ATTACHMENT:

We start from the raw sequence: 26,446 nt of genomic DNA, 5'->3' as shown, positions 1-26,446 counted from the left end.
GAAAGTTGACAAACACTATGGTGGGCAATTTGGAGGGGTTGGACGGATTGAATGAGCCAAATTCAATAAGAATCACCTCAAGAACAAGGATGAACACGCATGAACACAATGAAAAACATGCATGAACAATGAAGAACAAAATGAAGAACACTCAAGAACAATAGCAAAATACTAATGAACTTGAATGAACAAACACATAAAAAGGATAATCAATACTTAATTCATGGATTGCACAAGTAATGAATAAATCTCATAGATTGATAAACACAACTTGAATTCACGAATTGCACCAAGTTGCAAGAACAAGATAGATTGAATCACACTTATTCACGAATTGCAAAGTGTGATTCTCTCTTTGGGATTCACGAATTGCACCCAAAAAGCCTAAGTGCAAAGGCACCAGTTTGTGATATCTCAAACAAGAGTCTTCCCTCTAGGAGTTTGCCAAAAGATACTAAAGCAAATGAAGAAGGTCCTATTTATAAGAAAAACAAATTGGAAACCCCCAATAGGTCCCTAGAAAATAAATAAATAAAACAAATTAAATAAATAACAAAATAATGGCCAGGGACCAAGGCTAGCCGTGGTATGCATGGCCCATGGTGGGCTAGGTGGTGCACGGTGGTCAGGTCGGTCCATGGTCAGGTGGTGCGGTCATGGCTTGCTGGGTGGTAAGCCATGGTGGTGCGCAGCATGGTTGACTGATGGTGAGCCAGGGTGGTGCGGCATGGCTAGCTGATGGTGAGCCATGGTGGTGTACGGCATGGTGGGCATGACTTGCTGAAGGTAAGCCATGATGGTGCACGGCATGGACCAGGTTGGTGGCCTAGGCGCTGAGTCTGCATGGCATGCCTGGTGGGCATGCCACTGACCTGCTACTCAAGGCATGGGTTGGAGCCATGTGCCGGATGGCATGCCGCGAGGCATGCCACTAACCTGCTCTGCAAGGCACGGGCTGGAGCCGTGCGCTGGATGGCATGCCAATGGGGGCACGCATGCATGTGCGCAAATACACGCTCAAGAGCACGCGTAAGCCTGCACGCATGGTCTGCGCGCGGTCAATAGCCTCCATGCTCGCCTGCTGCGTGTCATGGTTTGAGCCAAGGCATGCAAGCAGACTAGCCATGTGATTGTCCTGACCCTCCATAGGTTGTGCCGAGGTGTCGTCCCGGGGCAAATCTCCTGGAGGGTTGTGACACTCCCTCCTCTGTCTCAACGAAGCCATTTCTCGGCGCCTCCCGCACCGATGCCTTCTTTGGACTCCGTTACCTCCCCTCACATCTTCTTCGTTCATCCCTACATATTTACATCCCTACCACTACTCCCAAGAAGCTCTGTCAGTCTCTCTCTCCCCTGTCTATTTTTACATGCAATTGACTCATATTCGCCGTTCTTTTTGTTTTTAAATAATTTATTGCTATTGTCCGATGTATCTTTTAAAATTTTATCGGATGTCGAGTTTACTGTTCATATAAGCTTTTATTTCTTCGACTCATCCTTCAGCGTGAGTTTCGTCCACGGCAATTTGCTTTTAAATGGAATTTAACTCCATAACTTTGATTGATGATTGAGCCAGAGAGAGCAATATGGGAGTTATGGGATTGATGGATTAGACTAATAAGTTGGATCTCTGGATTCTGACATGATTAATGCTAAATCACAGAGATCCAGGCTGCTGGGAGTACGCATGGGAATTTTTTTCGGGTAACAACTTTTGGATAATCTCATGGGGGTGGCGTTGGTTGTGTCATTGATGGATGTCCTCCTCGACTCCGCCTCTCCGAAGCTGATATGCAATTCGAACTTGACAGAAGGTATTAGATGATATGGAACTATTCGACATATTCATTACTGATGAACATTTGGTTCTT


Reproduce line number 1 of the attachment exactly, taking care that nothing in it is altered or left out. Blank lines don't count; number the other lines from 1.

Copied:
We start from the raw sequence: 26,446 nt of genomic DNA, 5'->3' as shown, positions 1-26,446 counted from the left end.